“Nothing so prosaic, boys. Bring the body.” She wanders over to the storm drain, kneels down and whispers, “Let me in.” The space in front of the storm drain seems to fold away somehow revealing a narrow muddy gap in what might be the raised banks of a river, perhaps four feet deep and a few feet high.. A few thin roots dangle down from the top of the space and DJ notices a soft, earthy aroma.

“Roll him in there – no one will find him and we can always pull him out if necessary” Sara looks about her to check that no one is watching. “Quickly!”

DJ, grabs the other side of the body from Shae and they carry the man down to stuff him in the hole. A few moments later the small hedge gate closes, concealing the body.

The job done, Sara, pulls out a mobile and begins searching for a number. “Syud is gonna flip when I tell him about this one, and he’ll want to hear all the details,” she declares as the trio head back south over the bridge to the relative security of the Southern Fields.

Interlude Two - Newton Brown

In the week before the trip to the market, Will agrees to bring Jack along to meet Newton Brown and negotiate for a supply of his brew for the Crown & Antlers.

Will leads the way as the pair walk down a strangely generic Victorian terrace, twin lines of identical grey buildings on each side, their bay windows revealing only net curtains behind them and nothing of the personality of those living within. Newton has agreed to meet the pair at Martin Nicklesmith’s house as the venerable Wizened has himself expressed an interest in meeting Jack Squire properly.

Jack turns to Will as they stroll towards their destination. “I wonder why Nicklesmith has asked to see me. I do not recall meeting the man, well we may have been introduced once or twice but our exchanges have been brief. Any ideas William?”

“Most likely he wants to make sure of you. The Wizened are a cautious lot as a whole, and the Old Boys are the vanguard… or is that rearguard? If you’re a rising star they probably want to be sure you’re not going to get stuck up their asses. Metaphorically speaking.”

Will taps a claw rhythmically against the side of his leg as he lopes along, one eye always on their surroundings.

“A rising star you say.” Jack replies with a distant look in his eyes. “Thank you Will, you do me a great honour by saying so. I shall be on my best behaviour! They call me Gentleman Jack for a reason you know!” The pair arrive at the address and pause at the threshold.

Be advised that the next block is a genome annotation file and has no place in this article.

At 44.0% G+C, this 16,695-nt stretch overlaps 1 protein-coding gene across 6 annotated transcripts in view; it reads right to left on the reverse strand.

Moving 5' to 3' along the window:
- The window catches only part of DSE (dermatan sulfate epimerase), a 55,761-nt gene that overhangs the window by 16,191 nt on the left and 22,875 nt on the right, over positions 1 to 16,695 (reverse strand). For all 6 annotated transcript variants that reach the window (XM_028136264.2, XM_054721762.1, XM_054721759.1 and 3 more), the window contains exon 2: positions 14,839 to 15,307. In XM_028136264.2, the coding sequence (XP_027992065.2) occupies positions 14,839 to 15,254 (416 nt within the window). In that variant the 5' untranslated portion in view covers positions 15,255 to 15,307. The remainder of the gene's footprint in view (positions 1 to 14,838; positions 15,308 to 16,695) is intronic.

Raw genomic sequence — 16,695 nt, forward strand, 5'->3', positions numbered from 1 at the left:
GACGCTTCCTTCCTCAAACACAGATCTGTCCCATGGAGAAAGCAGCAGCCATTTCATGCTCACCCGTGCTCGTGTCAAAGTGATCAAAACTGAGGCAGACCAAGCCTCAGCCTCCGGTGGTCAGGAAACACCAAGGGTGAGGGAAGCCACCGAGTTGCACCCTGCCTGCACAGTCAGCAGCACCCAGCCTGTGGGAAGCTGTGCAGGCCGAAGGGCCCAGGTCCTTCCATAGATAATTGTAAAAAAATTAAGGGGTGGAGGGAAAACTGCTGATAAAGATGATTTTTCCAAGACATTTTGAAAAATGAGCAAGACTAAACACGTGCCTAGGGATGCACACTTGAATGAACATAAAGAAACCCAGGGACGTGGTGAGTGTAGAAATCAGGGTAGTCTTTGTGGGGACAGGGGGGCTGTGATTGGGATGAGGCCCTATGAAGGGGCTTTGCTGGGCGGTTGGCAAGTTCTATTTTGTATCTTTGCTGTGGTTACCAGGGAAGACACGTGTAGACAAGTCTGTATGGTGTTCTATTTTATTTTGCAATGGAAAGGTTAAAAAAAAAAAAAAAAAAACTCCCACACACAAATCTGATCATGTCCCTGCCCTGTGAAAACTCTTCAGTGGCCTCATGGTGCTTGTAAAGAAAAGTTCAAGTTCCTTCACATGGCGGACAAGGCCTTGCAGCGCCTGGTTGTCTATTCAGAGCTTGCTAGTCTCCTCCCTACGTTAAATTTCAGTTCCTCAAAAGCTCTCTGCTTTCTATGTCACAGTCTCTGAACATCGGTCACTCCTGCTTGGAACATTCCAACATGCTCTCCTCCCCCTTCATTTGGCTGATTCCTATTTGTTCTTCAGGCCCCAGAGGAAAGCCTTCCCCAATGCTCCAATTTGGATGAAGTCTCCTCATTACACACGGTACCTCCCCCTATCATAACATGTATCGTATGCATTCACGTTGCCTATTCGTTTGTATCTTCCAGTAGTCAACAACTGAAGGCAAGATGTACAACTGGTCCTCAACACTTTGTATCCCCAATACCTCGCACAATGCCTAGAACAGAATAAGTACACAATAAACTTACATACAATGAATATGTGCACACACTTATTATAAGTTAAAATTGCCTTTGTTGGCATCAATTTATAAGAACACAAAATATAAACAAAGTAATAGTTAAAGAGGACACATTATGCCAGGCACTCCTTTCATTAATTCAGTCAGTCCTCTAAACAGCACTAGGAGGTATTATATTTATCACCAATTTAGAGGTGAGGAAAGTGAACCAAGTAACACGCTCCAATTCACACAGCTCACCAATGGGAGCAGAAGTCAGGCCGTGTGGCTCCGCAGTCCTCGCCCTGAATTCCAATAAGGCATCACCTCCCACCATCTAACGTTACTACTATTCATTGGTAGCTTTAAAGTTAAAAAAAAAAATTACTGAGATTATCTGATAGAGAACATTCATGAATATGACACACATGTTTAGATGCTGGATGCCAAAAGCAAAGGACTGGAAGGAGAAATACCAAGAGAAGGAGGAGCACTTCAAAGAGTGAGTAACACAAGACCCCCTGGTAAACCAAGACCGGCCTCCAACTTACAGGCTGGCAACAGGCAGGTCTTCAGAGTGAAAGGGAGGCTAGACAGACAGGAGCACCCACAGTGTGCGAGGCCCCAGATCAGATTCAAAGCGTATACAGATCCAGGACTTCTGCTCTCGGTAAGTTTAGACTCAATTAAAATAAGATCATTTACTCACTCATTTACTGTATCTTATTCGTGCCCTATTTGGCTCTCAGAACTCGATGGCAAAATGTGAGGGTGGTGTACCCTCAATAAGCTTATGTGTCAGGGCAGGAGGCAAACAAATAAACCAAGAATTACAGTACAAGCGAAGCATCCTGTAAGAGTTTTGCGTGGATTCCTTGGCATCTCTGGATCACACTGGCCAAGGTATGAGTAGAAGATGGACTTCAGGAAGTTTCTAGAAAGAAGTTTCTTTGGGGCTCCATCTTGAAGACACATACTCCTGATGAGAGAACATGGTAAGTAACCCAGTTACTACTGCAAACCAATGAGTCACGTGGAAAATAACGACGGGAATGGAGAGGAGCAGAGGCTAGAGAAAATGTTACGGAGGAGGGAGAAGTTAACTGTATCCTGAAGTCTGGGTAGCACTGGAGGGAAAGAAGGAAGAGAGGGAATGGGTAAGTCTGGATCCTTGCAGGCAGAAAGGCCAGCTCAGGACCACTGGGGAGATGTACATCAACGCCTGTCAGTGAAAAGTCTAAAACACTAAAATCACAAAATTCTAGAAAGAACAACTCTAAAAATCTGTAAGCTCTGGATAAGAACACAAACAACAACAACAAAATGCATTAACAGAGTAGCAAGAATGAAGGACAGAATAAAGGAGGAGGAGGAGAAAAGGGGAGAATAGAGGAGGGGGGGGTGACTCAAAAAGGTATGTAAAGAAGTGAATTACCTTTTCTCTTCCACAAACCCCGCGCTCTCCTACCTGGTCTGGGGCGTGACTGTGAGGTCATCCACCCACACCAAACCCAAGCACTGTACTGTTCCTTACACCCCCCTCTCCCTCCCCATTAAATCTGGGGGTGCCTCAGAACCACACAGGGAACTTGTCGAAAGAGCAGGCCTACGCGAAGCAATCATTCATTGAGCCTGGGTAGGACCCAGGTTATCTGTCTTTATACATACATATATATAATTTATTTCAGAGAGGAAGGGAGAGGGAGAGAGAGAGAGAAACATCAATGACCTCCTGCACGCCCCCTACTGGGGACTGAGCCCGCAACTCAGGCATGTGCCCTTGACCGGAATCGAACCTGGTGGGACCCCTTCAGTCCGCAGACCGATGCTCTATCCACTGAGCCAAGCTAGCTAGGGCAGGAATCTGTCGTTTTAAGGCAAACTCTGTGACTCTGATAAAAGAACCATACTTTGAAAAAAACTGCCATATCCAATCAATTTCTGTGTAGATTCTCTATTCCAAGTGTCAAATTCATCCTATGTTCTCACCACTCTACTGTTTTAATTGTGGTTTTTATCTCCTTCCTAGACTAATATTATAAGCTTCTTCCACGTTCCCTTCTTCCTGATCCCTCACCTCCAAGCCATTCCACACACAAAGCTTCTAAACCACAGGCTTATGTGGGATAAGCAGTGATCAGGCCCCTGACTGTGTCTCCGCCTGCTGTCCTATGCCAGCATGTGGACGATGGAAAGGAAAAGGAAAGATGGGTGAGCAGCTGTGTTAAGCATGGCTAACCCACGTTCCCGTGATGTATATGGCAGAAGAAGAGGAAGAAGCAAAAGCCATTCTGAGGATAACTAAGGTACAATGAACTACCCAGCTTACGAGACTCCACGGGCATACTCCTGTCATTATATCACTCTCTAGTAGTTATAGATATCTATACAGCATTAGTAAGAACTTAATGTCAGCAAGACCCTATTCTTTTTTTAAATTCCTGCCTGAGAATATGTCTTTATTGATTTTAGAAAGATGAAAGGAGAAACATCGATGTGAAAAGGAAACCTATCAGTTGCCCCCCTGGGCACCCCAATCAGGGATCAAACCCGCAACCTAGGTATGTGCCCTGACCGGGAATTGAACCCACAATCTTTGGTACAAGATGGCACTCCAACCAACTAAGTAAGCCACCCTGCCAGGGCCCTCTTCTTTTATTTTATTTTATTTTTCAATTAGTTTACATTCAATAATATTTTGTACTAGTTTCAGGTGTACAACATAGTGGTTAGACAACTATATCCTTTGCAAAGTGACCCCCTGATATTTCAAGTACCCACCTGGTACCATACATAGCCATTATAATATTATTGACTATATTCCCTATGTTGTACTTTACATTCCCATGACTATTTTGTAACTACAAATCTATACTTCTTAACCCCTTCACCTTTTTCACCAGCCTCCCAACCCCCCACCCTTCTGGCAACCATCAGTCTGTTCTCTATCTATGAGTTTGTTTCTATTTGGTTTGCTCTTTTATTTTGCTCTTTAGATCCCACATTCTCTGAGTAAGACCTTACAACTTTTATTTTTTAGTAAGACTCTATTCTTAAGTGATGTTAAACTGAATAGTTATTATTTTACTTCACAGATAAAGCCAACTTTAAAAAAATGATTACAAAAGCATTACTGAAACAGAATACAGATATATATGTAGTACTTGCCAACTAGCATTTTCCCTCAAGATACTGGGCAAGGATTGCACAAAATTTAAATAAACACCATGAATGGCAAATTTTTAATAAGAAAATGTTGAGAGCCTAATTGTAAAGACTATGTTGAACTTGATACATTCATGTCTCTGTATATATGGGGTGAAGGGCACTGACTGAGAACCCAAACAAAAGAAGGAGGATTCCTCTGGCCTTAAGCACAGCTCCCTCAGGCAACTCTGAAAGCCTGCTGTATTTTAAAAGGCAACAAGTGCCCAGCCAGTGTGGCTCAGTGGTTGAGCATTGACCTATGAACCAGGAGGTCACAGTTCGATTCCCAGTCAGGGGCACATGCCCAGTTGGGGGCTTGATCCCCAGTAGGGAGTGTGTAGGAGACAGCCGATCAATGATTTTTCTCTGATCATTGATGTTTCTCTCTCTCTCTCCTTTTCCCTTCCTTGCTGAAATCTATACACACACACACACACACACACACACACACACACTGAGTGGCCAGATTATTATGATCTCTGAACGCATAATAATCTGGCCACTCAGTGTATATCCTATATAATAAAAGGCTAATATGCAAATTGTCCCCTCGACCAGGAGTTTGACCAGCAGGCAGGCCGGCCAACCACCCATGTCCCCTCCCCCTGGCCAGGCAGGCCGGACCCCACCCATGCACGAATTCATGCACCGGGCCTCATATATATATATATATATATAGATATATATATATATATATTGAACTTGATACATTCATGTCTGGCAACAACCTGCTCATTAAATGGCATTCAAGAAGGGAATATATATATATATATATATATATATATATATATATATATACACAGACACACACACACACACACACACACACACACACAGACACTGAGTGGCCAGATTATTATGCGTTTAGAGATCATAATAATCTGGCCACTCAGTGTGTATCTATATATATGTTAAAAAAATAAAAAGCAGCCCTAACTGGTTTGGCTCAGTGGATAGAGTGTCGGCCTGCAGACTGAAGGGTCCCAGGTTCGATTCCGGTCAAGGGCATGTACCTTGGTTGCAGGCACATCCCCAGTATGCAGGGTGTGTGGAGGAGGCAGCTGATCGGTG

The door has no bell, only a heavy brass knocker and the pair can hear the resulting echoes along the hall inside when they use it. The curtains by the bay window twitch slightly and it is a minute or two before the grimy wooden door cracks open and a set of stained fingers can be seen resting on a security chain before Martin Nicklesmith finally peers through the narrow gap. Grunting in satisfaction once he determines that he is only dealing with the two expected visitors, he closes the door briefly, removes the chain and swings the door wide enough to admit the visitors one at a time.

“Can’t be too careful around here,” he mutters by way of explanation. “Will, show Mr. Squire into the sitting room and then go and sort out the tea.”

“Of course Martin,” Will murmurs. “This way, Jack.” He gestures Jack into the cramped room and heads past into the kitchen to sort out some tea amid an eclectic jumble of crockery, most of which appears to be at least fifty years old.

“Thank you Will.” Jack extends a hand towards Nicklsmith. “Pleasure to meet you Mr. Nicklesmith, and thank you for inviting me to your house.”

“Welcome.” Nicklesmith mutters as he takes Jack’s hand, before turning back to the array of locks and bolts which apparently secure the door from the inside.

The sitting room is small and filled with a variety of mismatched seating, mostly sofas and the occasional armchair, with some folded wooden chairs tucked up against one wall. A large coffee table dominates the centre of the room, leaving relatively little room for a man of Jack’s statue to move around, although possibly presenting less of an obstacle for the typical diminutive wizened. Only two wall spaces are clear of seating, one home to a small fireplace converted to hold an electric heater and the other sporting some sort of bureau on which sits a tiny television.

Nicklesmith follows in behind Jack after a few moments and moves swiftly to occupy the largest armchair set inside the bay window. He waits for Jack to sit before speaking, “So you’re Greene’s new project, eh? And the one taking care of our Will?”

Jack squeezes through the room, sits opposite the Wizened and tries his hardest to look and sound modest as he replies. “I may be Greene’s new ‘project’, as you say, but Will is more than capable of looking after himself.”

“If you say so,” Nicklesmith doesn’t seem convinced, but equally doesn’t seem to feel that it’s worth pursuing. “Newton should be here soon. I gather you’re after some of his special brews for the pub?”

“I am indeed. A large number of the freehold drink in my humble establishment and after sampling some of his fine wares at The May, I am keen to secure a supply for my regulars.”

“Aye, I’d heard you ran a popular place. How many do you get in there most nights? Of us, I mean.”

“At least a dozen most nights and up to twenty or twenty five on a good night. It has been on the increase since we used the place as a safe haven after the coronation. Most of the regulars are from Spring or Summer; the Bridge Guard use it as a place to wind down when they are off duty, as the Crown and Antlers is a stones throw from the river.” Jack rarely passes up an opportunity to talk at length about his beloved establishment.